In September 2014 asylum-seekers living in one of the Direct Provision centres catered by Aramark staged a hunger strike and refused food, in protest over the poor livings conditions and concerns over the food and hygiene. Residents claimed they were not receiving enough food for children’s lunches or dinners and basic hygiene products were not being provided. The company maintained at the time that these concerns were being addressed and dealt with. Aramark is a private company that won the tenure to cater for three of the state’s Direct Provision centres, and it is estimated receive over €4 million a year from the state to do so. The problem with outsourcing the catering of these state facilities is that standards and quality can be reduced at the discretion of the company in order to save costs and increase their profit.

Speaking on the catering of private companies in Direct Provision centres Ellie said “It’s a moneymaking industry, people are profiting out of it, profiting out of people’s misery, which is really bad. These people in Direct Provision who are coming from backgrounds, which are totally broken, some are coming from warzones, Syria, South Sudan, North Nigeria. They come here and they you put people in this vulnerable state. This is not right. It is not right.”

In 2003 the UCD Student’s Union passed a referendum to ban Coco-Cola products from SU shops on campus after an alleged string of controversies over human rights abuses of company employees in Columbia. The UCD SU overturned the boycott after another referendum in 2010. Since then the debate around the politics of boycotting or divesting from private companies operating in UCD over moral concerns or civil rights issues has been dormant.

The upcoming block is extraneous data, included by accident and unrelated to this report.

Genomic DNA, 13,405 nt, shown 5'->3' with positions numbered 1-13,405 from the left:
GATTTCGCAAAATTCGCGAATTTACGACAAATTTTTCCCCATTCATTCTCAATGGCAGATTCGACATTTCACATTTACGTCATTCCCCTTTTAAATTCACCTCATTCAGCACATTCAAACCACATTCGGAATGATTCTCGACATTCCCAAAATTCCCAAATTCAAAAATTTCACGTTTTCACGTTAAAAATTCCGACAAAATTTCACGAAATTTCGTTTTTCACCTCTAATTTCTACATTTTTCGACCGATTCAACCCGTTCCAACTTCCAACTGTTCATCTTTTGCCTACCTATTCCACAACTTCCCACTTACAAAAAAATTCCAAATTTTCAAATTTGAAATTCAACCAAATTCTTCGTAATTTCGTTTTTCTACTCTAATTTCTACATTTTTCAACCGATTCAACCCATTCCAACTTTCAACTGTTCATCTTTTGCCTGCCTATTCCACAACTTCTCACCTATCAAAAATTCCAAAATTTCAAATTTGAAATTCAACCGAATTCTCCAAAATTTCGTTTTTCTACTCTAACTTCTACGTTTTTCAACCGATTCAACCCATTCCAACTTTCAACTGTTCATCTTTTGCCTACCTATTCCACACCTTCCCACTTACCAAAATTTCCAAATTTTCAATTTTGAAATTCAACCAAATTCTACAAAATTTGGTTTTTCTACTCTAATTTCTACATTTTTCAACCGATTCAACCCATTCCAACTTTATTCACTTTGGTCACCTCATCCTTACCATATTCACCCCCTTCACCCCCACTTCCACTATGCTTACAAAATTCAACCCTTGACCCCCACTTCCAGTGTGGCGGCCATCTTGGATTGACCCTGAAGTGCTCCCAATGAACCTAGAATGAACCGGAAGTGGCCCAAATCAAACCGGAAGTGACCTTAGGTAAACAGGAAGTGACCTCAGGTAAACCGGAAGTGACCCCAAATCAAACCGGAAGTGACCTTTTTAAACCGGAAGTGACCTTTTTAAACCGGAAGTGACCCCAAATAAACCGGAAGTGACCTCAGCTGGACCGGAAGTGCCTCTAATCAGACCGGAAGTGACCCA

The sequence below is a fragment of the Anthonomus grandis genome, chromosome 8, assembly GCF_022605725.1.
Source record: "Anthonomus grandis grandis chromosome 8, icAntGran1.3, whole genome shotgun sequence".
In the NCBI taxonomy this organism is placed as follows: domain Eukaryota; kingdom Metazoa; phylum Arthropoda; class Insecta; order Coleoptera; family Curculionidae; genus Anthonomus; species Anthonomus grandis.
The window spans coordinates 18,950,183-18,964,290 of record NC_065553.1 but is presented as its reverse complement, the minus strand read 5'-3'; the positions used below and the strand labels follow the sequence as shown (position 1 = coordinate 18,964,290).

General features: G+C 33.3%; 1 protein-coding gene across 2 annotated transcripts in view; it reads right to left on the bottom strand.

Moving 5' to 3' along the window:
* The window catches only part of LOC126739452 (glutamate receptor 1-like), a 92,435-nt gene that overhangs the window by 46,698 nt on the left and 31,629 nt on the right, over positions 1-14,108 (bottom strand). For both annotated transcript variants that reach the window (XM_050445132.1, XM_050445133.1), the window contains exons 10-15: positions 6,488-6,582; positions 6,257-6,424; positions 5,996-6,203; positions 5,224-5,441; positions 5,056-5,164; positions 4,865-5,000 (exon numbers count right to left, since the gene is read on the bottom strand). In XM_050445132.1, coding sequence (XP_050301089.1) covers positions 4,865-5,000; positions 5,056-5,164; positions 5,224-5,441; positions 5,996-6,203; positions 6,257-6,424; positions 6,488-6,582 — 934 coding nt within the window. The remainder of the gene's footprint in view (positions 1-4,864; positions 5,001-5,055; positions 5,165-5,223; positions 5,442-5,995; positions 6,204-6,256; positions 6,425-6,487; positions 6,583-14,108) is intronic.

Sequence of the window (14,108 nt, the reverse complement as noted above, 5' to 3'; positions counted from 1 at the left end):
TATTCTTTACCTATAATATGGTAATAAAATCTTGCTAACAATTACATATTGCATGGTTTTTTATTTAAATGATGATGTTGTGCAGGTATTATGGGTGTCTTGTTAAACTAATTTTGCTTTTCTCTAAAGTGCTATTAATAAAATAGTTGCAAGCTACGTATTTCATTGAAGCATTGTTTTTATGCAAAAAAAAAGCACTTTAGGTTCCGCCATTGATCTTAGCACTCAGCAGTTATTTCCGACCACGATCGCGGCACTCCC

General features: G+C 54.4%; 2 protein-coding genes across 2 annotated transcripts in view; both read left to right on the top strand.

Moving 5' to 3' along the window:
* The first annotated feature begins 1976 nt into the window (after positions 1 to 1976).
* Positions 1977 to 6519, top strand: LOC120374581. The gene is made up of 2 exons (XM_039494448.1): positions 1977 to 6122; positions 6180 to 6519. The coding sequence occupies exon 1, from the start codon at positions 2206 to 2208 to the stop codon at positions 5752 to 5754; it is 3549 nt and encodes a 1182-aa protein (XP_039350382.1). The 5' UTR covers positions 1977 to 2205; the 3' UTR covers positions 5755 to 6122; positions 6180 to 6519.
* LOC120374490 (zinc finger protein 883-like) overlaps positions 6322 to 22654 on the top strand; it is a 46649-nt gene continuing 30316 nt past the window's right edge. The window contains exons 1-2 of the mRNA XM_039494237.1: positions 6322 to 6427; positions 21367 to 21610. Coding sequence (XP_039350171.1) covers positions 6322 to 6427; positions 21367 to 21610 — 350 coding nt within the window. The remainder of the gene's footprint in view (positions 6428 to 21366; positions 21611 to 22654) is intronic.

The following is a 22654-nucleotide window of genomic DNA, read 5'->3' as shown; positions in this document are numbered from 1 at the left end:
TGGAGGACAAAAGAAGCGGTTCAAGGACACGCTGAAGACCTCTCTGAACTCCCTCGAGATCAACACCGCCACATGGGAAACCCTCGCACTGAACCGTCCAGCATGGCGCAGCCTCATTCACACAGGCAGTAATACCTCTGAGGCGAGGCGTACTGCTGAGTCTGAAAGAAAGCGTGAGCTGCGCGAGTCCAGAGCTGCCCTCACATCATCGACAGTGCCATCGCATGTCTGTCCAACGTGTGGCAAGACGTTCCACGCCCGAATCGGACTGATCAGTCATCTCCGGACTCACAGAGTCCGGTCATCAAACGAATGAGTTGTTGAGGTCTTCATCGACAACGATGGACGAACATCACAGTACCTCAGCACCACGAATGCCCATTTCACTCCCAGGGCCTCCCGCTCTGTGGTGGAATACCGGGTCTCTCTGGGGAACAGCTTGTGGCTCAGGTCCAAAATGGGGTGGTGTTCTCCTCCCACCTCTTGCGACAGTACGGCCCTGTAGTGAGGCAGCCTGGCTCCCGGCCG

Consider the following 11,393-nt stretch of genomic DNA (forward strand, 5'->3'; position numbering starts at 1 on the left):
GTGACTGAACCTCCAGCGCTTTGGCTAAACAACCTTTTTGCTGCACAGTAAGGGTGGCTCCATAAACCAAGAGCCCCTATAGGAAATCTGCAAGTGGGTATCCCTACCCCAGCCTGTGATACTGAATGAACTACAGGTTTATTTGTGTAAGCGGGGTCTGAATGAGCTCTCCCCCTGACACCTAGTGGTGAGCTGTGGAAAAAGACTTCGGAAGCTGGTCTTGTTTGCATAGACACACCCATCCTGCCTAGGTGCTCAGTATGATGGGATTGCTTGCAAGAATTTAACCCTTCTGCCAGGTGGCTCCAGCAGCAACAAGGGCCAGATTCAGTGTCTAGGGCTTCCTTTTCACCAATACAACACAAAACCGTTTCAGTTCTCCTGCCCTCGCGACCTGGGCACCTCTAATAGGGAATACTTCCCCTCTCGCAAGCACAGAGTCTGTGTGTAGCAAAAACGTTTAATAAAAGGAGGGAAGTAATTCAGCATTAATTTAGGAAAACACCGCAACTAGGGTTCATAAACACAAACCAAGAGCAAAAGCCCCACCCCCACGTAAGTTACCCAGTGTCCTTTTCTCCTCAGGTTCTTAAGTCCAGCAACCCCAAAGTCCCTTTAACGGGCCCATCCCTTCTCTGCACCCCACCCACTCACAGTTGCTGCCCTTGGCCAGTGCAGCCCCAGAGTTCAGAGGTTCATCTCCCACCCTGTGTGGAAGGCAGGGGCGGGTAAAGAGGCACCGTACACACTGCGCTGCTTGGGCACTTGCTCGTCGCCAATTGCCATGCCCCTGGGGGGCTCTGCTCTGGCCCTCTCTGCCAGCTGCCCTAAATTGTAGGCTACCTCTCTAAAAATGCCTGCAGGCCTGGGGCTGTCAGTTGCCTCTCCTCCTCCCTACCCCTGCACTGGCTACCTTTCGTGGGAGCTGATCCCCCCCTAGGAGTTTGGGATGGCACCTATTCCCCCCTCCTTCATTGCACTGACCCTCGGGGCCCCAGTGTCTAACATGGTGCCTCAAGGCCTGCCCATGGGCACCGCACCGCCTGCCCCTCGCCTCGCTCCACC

The College Tribune submitted a Freedom of Information request on records pertaining to the process of awarding Aramark Ltd, trading as Campbell Catering the tenure for the Main Restaurant in the Gerard Manley Hopkins building. The UCD FOI office stated a decision would be made on this request and would be issued on the 4th of February. To date no decision has been made on the release or availability of these records and the FOI office was unavailable for contact at the time of going to print.

The future of asylum-seekers and those living in Direct Provision has slipped from the public eye. Meanwhile many like Ellie live in indefinite and difficult conditions for years on end. Ellie powerfully concluded, “You people who are in UCD, you are academics. You are the ones who are supposed to start talking about it, and doing something about it. If we leave it to the government, the government will get relaxed and get comfortable. We have to start talking to each other and sharing our experiences, that’s the only way we’ll build a new Ireland.”

  • Jack Power, Politics & Innovation Editor
    This article originally appeared in Volume 29, Issue 9. Published February 29th 2016.